The thing that grabbed my attention first was the fact that Socrates insisted on defining every term used in debates against him. He believed that definitions were essential to getting to the heart of the argument. I immediately felt a closeness to this man, because I too believed getting the definitions from the Seattle government was the only way to begin debating their program. It was seeking their definitions that led me to the guru Dr. Amitai Etzioni, and to the exact name for the philosophy he was using to "shore up" America. I found communitarianism because I couldn't find the definitions for "quality of life" and "livability." Maybe Socrates' legacy was part of my training or heritage and I didn't even know it.

So, I thought this was very cool, the first Socrates "debate" I get to read is one where Plato used a fictional character named Euthyphro to show Socrates making him define piety. "..is what is pious loved by the gods because it is pious, or is it pious because it is loved?"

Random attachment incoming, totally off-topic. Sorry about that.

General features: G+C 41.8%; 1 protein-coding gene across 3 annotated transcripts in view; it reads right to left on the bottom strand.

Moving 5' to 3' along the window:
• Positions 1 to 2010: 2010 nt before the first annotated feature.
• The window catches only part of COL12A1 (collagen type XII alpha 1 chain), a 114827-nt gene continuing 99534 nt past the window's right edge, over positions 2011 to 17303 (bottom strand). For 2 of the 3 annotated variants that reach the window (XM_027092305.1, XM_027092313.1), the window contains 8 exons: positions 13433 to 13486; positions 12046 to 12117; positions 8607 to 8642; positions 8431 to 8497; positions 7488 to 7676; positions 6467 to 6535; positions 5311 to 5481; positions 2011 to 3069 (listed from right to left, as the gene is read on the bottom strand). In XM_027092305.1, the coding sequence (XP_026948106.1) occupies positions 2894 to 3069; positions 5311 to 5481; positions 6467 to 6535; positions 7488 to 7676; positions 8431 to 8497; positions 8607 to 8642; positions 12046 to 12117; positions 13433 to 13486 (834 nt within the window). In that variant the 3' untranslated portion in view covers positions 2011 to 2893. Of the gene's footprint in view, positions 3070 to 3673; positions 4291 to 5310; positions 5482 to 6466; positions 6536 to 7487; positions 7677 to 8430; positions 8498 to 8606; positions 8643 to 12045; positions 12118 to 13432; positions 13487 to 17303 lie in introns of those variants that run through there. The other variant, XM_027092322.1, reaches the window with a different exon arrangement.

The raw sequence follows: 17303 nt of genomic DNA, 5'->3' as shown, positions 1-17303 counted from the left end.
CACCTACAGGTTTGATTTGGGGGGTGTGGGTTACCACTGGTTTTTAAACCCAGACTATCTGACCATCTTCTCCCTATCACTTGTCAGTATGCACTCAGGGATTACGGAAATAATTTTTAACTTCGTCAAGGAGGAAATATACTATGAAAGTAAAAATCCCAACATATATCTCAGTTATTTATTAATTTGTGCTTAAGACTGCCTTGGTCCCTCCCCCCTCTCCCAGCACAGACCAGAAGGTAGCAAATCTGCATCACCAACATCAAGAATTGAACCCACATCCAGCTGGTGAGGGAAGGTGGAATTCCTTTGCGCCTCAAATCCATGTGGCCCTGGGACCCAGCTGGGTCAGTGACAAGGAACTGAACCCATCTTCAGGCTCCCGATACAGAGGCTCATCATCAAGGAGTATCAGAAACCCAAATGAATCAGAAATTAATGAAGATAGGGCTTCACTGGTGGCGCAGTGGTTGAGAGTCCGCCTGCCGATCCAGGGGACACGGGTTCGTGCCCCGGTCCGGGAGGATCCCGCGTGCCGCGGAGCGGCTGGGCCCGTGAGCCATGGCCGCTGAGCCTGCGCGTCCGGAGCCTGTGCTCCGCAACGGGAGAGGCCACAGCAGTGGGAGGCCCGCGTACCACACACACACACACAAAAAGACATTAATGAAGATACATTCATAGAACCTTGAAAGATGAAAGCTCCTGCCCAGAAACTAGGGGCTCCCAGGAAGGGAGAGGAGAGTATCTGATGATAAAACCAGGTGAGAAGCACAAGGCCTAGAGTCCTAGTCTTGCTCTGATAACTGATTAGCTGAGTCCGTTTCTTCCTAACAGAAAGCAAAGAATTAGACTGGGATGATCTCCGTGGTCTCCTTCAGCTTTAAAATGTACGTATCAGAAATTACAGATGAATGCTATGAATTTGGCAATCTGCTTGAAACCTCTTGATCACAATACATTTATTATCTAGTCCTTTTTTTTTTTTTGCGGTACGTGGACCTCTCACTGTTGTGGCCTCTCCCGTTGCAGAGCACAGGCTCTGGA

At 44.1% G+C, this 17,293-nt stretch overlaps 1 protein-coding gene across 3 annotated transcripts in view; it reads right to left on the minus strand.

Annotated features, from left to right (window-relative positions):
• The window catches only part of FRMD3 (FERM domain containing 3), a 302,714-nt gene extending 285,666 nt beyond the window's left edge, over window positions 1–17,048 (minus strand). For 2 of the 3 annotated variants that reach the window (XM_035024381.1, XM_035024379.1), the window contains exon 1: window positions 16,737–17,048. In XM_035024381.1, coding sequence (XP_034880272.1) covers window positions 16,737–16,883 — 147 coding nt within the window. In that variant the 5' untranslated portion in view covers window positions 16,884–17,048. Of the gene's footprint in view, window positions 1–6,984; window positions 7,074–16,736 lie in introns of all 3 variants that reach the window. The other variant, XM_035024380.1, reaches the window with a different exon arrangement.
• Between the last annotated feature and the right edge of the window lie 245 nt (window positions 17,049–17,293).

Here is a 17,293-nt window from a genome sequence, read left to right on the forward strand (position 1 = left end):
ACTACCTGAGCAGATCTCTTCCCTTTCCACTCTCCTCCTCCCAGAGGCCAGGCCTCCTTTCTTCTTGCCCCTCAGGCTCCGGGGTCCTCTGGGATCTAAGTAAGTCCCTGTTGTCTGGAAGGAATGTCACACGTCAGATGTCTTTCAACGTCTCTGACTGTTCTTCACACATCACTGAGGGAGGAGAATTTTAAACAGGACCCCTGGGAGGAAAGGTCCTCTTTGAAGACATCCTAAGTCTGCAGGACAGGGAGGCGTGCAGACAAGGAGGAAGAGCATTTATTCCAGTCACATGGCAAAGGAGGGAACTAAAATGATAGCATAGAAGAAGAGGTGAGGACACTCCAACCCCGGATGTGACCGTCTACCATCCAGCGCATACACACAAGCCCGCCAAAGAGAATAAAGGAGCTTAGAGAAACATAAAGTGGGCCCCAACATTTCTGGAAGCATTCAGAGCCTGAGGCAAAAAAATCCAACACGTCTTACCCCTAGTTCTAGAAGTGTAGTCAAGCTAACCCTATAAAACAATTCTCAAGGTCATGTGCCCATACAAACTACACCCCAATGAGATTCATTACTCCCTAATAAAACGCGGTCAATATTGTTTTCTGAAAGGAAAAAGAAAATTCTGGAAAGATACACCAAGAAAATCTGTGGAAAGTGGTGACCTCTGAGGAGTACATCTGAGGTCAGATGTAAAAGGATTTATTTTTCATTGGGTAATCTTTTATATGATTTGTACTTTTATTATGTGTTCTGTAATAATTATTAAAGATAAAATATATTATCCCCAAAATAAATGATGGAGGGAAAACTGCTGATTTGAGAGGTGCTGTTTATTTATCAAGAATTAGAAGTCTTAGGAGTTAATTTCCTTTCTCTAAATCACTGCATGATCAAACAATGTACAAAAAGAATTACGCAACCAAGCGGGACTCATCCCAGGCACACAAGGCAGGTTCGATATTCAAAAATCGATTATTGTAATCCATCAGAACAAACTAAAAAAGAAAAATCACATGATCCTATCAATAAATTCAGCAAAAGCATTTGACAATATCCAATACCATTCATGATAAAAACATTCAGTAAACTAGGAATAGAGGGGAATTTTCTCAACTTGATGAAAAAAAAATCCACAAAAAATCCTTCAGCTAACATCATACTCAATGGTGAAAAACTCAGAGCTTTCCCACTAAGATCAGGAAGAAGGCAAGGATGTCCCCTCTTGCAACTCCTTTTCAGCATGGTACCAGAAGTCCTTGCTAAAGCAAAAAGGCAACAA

I also found his views on death worth putting at the top of my list of best theories about it. He was explaining why he could never agree to stop leading the philosophic life that he believed was his purpose for living. He believed his God through the Oracle made it his job to go around challenging liars. He never claimed to be wise, he proved nobody was. And that pissed a lot of people off. I get a double whammy from him on this part. Not only have I made a lot of people mad at me, I have never felt or thought I was wise enough to be the one writing about communitarianism. I kept hoping someone more qualified would relieve me of the burden of trying to understand things out of my educational range, or for someone who could make sense out of my hundreds of confusing articles. I used to feel very, very sorry for America that I was the best one we could get to do the deep background investigation that I felt was absolutely necessary and essential to exposing these liars.